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How to Get Control of Your Child’s Playroom

If you googled this, you are desperate to get your kids’ play space in order. You’re probably feeling like it’s a mess 24/7, and you’re starting to ask yourself, “Why do they have so much stuff?” “Where did most of this stuff even come from?!”

I feel you! Kids are notoriously messy, gleefully bouncing from one activity to another (or in the case of my house, being forced to another activity by a jealous sibling). And who’s left to clean up this trail of literal tears? You, of course! If you’re nodding along saying, “yesss,” then you’ve come to the right place! Take another sip of wine and read on 🙂

Blog Post Image: Organized cabinet full of children's art supplies with text How to Teach Your Child to Clean Up: 3 Teacher Secrets to Getting Children to Clean Up Toys

The Problem

So, first of all, a bit about kids… a lot of times, they aren’t trying to be disobedient, they just literally don’t know what to do. You know how we say, “I don’t know what I don’t know.” Well, that’s wildly true of kids, and sometimes we forget to think about all the things they still don’t know! We can’t assume that if we say, “clean up,” they’ll read our minds and meet our expectations. I know that stings a bit to hear. “But I have shown them how to clean,” you may say. I know that’s true, otherwise you wouldn’t be frustrated! But they need scaffolding, reminding, support, coaching as they learn.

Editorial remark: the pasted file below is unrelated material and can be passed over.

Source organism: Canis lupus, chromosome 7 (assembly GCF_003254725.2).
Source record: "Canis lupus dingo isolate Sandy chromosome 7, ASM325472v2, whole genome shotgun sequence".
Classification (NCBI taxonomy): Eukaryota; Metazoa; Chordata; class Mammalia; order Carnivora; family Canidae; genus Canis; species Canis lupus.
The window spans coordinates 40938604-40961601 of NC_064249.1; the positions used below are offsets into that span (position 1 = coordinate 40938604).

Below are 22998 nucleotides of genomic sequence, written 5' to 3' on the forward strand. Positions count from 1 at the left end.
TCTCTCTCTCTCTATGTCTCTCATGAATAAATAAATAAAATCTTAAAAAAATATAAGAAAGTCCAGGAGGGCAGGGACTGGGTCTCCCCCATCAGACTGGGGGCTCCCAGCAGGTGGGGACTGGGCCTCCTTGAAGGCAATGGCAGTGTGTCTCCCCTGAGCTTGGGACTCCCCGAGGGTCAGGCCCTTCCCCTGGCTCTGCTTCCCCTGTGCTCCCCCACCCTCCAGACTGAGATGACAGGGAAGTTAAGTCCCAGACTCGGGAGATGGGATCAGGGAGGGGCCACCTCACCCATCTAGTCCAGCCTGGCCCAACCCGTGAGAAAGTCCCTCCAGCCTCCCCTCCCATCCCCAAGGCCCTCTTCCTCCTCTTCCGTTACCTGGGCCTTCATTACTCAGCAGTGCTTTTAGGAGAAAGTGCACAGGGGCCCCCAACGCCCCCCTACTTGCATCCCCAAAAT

Think about how many evaluative steps are involved in cleaning: they have to take the toy, figure out a category for it in their brain, remember where they found it, and return it. That might not seem like a big deal to our adult brains, but the smaller they are, the more overwhelming this whole process can be. Keep in mind they’re doing all this while surrounded by things that are supposed to occupy them, so not only are they overwhelmed, but now they’re also distracted.

How to Solve it

If you are still with me, give yourself a pat on the back. You are willing to admit that you have a role in teaching your child how to clean up and not just blaming him/her for not doing it. YOU ARE A GOOD PARENT. Take another sip of wine and let that sink in 🙂

Happy child cleaning up playroom

Solution 1: Teach Your Child How to Clean Up